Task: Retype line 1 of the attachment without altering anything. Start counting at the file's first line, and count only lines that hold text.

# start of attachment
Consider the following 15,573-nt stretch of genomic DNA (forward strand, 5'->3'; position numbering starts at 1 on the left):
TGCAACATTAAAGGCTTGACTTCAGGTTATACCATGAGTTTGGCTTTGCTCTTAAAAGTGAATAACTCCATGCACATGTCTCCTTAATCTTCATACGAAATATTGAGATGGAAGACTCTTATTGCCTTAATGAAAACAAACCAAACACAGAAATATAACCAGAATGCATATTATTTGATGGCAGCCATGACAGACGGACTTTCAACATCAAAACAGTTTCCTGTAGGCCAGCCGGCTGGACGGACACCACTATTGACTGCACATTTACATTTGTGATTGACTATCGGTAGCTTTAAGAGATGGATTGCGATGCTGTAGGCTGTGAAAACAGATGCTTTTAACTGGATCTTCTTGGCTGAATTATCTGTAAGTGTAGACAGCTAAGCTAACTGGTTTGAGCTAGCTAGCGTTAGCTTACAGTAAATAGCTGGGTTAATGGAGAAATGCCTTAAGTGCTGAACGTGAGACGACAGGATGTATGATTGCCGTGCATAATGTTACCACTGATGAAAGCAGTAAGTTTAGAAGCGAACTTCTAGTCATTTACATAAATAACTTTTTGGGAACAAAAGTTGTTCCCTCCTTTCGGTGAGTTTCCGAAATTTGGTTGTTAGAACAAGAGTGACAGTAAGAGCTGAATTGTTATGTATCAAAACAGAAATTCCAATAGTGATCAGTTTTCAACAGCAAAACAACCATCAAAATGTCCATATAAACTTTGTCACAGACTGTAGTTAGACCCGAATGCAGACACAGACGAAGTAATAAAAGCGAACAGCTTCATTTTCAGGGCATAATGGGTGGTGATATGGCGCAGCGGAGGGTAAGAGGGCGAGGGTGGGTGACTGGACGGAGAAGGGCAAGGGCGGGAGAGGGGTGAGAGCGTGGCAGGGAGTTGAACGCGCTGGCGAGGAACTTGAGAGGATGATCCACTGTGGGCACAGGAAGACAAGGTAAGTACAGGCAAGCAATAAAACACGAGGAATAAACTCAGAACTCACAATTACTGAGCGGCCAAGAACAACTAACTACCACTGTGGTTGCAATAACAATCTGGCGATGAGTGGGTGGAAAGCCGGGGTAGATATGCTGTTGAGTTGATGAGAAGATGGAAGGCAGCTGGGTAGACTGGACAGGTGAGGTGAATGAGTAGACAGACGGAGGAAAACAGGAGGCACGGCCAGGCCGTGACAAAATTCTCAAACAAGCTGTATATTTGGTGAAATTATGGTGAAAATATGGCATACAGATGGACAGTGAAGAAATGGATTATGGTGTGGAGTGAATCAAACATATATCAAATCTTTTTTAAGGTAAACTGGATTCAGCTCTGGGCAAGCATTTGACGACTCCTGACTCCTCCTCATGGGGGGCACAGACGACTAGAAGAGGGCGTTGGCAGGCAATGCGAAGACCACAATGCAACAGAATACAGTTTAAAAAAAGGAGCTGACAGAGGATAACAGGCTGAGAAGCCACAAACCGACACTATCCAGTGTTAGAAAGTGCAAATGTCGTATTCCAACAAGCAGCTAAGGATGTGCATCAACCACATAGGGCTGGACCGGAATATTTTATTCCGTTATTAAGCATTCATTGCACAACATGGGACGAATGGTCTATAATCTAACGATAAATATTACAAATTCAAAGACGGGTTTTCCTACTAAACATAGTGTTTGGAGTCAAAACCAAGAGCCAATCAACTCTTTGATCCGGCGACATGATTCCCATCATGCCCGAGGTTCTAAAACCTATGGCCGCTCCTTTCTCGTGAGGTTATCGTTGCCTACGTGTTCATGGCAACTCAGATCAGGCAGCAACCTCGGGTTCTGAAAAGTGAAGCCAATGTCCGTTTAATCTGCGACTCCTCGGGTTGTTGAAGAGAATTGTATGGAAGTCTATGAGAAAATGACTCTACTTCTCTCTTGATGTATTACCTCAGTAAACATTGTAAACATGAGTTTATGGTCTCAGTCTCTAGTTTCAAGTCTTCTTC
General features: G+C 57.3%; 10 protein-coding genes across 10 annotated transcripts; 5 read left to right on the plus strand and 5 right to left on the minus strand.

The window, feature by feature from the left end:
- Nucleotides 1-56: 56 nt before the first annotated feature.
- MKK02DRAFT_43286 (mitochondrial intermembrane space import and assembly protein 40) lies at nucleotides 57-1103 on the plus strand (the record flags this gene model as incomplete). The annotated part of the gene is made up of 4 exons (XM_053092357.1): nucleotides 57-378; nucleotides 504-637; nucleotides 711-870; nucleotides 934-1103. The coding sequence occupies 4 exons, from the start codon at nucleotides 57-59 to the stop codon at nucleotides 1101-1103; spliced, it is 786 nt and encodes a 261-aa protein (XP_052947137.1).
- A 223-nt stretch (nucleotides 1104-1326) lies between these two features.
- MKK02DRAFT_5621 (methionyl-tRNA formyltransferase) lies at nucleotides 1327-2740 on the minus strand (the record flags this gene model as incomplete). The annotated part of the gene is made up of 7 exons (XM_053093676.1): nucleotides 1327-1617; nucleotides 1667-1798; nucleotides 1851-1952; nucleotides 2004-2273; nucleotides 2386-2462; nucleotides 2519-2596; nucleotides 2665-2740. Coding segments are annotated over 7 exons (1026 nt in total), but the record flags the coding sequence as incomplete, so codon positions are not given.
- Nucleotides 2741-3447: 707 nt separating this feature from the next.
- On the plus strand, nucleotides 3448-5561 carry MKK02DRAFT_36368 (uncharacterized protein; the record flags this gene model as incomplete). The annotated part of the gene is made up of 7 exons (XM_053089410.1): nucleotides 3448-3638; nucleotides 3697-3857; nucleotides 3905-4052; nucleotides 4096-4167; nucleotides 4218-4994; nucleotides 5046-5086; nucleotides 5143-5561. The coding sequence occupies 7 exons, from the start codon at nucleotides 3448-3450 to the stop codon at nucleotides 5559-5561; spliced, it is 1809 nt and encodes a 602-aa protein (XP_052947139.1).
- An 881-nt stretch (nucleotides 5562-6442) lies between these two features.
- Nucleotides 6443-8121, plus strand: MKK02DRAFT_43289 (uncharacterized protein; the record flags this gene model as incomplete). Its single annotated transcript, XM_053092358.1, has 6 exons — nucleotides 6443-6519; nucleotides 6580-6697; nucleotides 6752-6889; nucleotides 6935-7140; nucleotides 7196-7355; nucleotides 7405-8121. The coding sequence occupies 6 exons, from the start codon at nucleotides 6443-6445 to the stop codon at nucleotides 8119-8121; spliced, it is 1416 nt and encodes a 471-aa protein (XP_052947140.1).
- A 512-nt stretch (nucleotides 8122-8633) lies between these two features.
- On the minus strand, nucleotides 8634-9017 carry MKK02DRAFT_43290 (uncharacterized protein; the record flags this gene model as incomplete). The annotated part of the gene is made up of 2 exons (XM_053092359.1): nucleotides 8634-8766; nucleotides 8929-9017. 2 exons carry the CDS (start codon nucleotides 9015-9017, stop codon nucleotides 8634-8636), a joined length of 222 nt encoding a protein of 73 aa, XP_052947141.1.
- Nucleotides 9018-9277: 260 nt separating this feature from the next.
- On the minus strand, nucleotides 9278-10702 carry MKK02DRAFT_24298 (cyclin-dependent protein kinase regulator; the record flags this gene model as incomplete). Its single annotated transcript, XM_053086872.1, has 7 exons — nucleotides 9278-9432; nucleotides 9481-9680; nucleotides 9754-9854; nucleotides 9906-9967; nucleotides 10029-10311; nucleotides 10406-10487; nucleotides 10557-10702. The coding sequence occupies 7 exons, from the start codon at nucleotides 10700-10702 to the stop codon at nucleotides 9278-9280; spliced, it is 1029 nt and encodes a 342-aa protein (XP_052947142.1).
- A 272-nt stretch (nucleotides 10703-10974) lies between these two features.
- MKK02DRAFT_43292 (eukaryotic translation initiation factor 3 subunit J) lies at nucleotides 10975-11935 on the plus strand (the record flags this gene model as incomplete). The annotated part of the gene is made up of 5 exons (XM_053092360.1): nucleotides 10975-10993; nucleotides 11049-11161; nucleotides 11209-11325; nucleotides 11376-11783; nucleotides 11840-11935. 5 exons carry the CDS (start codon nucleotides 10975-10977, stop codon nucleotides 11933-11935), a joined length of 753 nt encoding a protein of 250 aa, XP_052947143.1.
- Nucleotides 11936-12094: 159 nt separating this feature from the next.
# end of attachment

Consider the following 15,573-nt stretch of genomic DNA (forward strand, 5'->3'; position numbering starts at 1 on the left):